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Toenail color change

Expert Question

Dear Dr. Speer, I have a female Seram Cockatoo of unknown age. I have had her for over 10 years. She is a very healthy bird who gets annual bloodwork and chem panels that have never shown an indication of illness. One thing that bothers me is that her feet have always been very dry, to the point of cracking. To resolve this issue I soak her feet in aloe and water and then massage lanolin into them. The past 5 years or so I have noticed that she is getting white splotches on her nails. We (my vet and I) can not determine what the cause can be. They almost look like “bubbles” under her top layer of her nails. Her diet consists of Harrison’s Hi-Po, organic fresh and/or frozen veggies daily (focusing on high beta-carotene foods such as carrots, sweet potatoes, etc) and fruit 2 times a week. She gets a total of about a 1/4 cup of mixed nuts in the shell weekly.She also gets Avix Sunshine Factor every other day. She gets showered every other day in filtered water from a shower-head
i specifically bought for my birds which removes the chlorine via activated carbon. As a “final rinse” after the shower she is very lightly misted w/ avix soother. Her feathers are gorgeous and she no longer plucks like she did when I first got her. She is fully flighted. The humidity in their room is set at 50%. She gets natural sunlight every other day (weather permitting) for a min of 2 hours. I thought I once read that white spots on the nails can be a sign of illness or deficiency, so even though she seems healthy I find myself obsessing over these white spots. My other Seram cockatoo does not have these. Is there a possibility that this is her natural nail make up? I notice she has other things I have never seen on other Seram cockatoos such
as black “eyelash” follicles. What are your opinions? Do you have any testing, feeding or environmental suggestions?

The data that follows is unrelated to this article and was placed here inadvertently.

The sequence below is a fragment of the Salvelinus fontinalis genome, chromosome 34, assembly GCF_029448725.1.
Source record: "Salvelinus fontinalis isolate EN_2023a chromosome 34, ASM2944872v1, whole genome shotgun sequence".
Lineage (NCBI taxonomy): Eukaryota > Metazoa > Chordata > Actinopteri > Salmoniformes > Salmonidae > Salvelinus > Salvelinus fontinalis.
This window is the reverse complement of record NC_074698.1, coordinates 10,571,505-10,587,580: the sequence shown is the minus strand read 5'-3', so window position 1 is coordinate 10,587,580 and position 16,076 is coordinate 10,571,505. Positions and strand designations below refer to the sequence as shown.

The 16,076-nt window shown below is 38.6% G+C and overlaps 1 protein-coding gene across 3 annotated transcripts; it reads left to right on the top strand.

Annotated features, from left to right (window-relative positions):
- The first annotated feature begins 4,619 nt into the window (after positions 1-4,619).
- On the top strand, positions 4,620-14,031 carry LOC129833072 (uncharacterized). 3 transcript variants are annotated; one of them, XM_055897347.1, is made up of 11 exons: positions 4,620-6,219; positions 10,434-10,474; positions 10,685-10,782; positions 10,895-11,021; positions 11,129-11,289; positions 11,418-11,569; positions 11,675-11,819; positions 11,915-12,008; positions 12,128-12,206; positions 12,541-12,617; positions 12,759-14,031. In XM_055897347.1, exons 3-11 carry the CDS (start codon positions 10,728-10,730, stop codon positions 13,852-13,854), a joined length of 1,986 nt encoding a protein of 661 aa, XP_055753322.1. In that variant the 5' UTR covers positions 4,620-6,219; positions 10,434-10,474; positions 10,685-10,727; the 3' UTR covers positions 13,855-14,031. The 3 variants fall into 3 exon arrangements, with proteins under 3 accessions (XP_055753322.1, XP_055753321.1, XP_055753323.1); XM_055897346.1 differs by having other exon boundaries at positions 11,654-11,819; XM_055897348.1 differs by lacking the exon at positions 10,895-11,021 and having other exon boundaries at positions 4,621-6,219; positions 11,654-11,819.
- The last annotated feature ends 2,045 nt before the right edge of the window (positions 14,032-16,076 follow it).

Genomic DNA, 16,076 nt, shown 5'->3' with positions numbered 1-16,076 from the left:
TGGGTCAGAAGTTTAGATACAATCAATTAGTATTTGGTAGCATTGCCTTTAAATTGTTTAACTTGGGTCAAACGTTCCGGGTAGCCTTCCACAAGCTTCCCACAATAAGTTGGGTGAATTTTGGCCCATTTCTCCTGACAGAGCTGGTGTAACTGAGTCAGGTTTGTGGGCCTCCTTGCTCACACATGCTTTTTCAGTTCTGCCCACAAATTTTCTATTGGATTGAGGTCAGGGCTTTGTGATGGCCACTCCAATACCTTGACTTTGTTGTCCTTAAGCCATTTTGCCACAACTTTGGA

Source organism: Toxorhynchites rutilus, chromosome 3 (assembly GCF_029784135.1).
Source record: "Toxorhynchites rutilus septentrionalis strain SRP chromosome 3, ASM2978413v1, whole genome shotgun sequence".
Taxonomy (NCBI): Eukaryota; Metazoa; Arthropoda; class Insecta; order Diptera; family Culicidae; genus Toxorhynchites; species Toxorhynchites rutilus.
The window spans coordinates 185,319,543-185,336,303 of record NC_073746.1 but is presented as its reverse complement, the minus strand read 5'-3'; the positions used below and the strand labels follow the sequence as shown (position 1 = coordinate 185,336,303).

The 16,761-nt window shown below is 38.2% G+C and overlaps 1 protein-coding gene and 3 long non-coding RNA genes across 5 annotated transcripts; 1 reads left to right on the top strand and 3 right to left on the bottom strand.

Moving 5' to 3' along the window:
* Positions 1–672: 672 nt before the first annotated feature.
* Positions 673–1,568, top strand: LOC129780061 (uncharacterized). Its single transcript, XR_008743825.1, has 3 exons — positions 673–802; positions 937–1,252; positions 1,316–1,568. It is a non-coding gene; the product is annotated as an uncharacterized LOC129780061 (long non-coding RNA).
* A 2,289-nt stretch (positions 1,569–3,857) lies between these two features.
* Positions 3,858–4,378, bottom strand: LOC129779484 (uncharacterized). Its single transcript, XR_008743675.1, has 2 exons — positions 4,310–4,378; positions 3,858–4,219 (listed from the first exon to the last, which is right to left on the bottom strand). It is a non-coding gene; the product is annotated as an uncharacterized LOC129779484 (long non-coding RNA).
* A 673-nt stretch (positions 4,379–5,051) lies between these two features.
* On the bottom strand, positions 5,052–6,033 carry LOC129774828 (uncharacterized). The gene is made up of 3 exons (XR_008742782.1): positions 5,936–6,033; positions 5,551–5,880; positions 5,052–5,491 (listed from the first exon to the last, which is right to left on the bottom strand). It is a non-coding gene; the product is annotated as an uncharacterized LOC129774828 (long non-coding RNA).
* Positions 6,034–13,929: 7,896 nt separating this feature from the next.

Expert Answer

Sunny - alone, those color changes in the nails to not necessarily concern me too much. This could be secondary to the primary process that is causing the drdy and cracking issues on the feet (I do not really see this in the photos), mechanical trauma issues caused by the bird, or the topical medications you have been applying to the feet and nails. If the skin lesions are progressive, I’d suggest you ask your veterinarian to consider further investigation, but otherwise, would not necessarily recommend a “jump” to treatment or detailed diagnostic investigation (yet)

Brian Speer, DVM
About Brian Speer, DVM

Avian veterinarian Dr. Brian Speer was raised in a small town on California’s coast. He received his BS in Biology from California Polytechnic State University in 1978, and his DVM degree from the University of California at Davis in 1983.

An active member of the Association of Avian Veterinarians (AAV), Dr. Speer is a much sought after guest speaker and has presented at numerous conferences in the avicultural and zoological communities both within the United States and abroad. He is well published in the AAV annual proceedings, has served as guest editor for the journal Seminars in Avian and Exotic Pet Medicine, the Veterinary Clinics of North America, and authored chapters in several recent veterinary medical texts on pet bird, avicultural and ratite medical topics. In 1995 he co-authored the extensive avicultural reference, The Large Macaws, and helped to co-author Birds for Dummies in 1999.

Since 1989, Dr, Speer has run a “bird’s only” practice in the San Francisco Bay area and is the President and Director of The Medical Center for Birds. He is a consultant for The Veterinary Information Network (Avian Medical Boards) and the Maui Animal Rescue and Sanctuary. In 2003 he was the recipient of the Lafeber award for excellence in private practice of avian medicine and surgery and in 2006, was named Speaker of the Year for the North American Veterinary Conference.